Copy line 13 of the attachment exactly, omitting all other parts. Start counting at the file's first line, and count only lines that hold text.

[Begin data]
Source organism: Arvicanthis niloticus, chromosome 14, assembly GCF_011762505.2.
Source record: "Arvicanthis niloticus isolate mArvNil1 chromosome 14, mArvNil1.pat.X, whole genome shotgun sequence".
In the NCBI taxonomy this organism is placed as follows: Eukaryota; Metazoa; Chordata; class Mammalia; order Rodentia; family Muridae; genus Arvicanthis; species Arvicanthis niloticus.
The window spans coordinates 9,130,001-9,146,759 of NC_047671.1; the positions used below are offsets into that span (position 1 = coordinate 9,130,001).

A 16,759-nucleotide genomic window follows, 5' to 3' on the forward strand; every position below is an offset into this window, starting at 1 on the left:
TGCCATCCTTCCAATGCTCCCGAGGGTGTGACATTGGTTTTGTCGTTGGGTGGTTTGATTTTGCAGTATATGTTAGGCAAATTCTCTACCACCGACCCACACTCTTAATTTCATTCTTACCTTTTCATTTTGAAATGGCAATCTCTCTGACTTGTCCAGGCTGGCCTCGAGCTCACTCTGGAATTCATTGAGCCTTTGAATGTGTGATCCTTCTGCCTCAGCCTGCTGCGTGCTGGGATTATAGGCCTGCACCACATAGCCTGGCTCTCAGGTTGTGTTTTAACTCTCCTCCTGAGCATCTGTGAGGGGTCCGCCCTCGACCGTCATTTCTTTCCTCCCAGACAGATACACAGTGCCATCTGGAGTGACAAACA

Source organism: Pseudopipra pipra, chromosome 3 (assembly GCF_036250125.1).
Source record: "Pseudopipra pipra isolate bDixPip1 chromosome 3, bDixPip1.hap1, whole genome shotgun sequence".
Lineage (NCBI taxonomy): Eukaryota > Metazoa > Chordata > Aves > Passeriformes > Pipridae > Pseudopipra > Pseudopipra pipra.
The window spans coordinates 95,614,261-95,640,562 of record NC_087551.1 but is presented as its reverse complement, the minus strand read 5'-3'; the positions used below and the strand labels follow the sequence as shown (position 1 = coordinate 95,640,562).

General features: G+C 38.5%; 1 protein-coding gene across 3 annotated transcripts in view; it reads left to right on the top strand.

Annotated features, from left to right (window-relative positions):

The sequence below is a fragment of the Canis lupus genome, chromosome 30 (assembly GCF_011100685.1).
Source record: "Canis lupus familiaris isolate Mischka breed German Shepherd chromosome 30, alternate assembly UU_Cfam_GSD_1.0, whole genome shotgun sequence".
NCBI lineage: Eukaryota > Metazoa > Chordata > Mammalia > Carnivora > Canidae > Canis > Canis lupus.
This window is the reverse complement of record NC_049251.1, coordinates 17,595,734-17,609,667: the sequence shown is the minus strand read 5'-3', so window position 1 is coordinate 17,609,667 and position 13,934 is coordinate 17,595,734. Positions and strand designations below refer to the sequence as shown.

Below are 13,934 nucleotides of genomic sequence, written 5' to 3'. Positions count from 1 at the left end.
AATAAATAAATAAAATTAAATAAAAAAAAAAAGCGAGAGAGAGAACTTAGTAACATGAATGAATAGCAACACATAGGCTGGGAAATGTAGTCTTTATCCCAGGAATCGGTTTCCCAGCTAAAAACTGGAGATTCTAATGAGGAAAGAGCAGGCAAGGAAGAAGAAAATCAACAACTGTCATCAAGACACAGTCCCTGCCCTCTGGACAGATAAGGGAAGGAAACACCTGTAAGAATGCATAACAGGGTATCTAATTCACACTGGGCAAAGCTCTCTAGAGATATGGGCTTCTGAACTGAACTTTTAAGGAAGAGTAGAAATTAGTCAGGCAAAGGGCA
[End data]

The sequence below is a fragment of the Canis lupus genome, chromosome 30 (assembly GCF_011100685.1).